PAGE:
Thirty five years after its West End premier, it remains clear why Les Misérables is the second-longest running musical in the world and continues to attract swarms of fans on a new, transformed national tour. Its run at Miller Auditorium in Kalamazoo is a hit.
In many ways, it’s an unlikely popular success. The epic story, drawn from Victor Hugo’s exceptionally long 19th Century French novel, is set during a French Revolution — though not the one everyone thinks of — and spans two decades and dozens of locations over the course of three hours. The central drama is a policeman’s hunt to recapture a convict, though that convict (who did nothing more sinister than stealing a loaf of bread for a starving child) has become a most righteous man and pillar of his community. And the central love story isn’t romantic; it’s between that convict-turned-leader and his adopted daughter.
However, Claude-Michel Schönberg’s music with orchestrations by John Cameron (and updated by Christopher Jahnke, Stephen Metcalfe, and Stephen Brooker) is simply stunning; and it works elegantly to structure the story that is at turns dark, bawdy, romantic, highly dramatic, and full of characters who, though mostly flat, are wonderfully likable if not lovable — even the villainous ones. Jean Valjean’s Act I soliloquy is echoed by Javert’s in Act II; “Lovely Ladies” is mirrored by “Turning”; and “Beggars at the Feast” returns the dark hilarity and joy of “Master of the House.”
And technically speaking, even in the absence of the show’s iconic turntable imbued with symbolic meaning — a hotly contested and anticipated change — this tour’s show is visually fascinating, relying on Matt Kinley’s projected images based on Victor Hugo paintings that sometimes move to simulate travel, twists, turns, change in location into tunnels and other places, offering a creative and quite beautiful solution to necessary quick transitions.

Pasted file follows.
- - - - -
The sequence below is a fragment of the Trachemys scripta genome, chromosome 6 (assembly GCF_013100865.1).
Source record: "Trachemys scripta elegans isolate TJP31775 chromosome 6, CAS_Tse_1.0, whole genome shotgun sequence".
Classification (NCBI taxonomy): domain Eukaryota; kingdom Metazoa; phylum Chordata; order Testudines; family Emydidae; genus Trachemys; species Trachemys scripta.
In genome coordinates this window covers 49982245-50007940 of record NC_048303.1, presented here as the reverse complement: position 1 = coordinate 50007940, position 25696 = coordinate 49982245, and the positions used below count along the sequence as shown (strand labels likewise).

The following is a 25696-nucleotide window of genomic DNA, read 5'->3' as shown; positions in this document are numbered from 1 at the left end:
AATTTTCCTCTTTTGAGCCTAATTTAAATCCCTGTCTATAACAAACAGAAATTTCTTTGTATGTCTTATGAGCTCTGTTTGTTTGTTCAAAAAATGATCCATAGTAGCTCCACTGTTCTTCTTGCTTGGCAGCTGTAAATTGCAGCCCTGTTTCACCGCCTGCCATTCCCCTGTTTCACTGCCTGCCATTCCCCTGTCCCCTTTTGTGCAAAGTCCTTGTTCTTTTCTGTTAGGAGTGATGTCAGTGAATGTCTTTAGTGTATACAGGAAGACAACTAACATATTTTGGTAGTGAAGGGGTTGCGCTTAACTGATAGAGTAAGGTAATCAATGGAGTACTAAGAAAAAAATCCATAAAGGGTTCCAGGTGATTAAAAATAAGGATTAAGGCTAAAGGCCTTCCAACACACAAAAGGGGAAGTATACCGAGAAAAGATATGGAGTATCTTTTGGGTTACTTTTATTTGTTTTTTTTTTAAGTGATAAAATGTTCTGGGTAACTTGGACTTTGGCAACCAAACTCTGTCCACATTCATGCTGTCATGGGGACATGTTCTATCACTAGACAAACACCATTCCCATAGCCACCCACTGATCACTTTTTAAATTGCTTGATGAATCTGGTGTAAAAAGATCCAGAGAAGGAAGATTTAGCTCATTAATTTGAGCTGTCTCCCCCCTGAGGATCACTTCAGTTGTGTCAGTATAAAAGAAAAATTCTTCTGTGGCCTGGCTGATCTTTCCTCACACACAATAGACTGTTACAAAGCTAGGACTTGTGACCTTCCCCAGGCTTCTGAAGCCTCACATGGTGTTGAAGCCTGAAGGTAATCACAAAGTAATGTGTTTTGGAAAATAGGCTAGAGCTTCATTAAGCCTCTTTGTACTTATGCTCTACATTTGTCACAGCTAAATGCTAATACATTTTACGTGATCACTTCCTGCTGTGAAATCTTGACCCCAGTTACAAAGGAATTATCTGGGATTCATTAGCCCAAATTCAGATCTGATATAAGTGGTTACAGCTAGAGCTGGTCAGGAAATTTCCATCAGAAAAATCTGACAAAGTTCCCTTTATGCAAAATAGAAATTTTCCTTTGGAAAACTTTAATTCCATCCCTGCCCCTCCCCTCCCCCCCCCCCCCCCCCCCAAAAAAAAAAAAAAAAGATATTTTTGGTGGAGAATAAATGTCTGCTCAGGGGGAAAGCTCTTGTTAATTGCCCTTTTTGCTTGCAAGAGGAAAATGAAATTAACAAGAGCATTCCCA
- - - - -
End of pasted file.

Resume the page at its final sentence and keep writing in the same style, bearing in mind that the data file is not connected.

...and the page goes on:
But most importantly, those gorgeous songs are every bit as magnificent as they ever were as performed by this cast, particularly the men, who bring every ounce of energy, athleticism, endurance, and range to this challenging music that feels somehow imbedded in the cells of your body once you’ve heard it performed live.
Patrick Dunn is an exquisite Jean Valjean, his huge voice rich, alive, and bright. His “Let Him Live” is the show’s highlight. Though very nearly matched by Preston Truman Boyd’s powerful Javert, who’s truly wonderful as both an actor and a singer, and his vibrato is miraculous. Joshua Grosso is also a marvelous Marius, and his “Empty Chairs at Empty Tables” is a tear jerker. What he creates on stage with Pheonix Best as Éponine is a truly moving relationship, and Best’s rousing “On My Own” is a wonderful vehicle for her powerful voice.
As a musical that relies more on its music than its characters to evoke story and emotion, the orchestra, directed by Brian Eads, plays an enormous role, and they do so astoundingly well. The experience of Les Misérables is so very much about experiencing its stunning orchestrations live.
Alive it most definitely still is, not tarnished at all by time or changes. First-time ticketholders and those humming along to the score alike were improved for having spent three hours in the presence of such rare artistry and beauty midweek in Kalamazoo.
Jan. 28-Feb. 2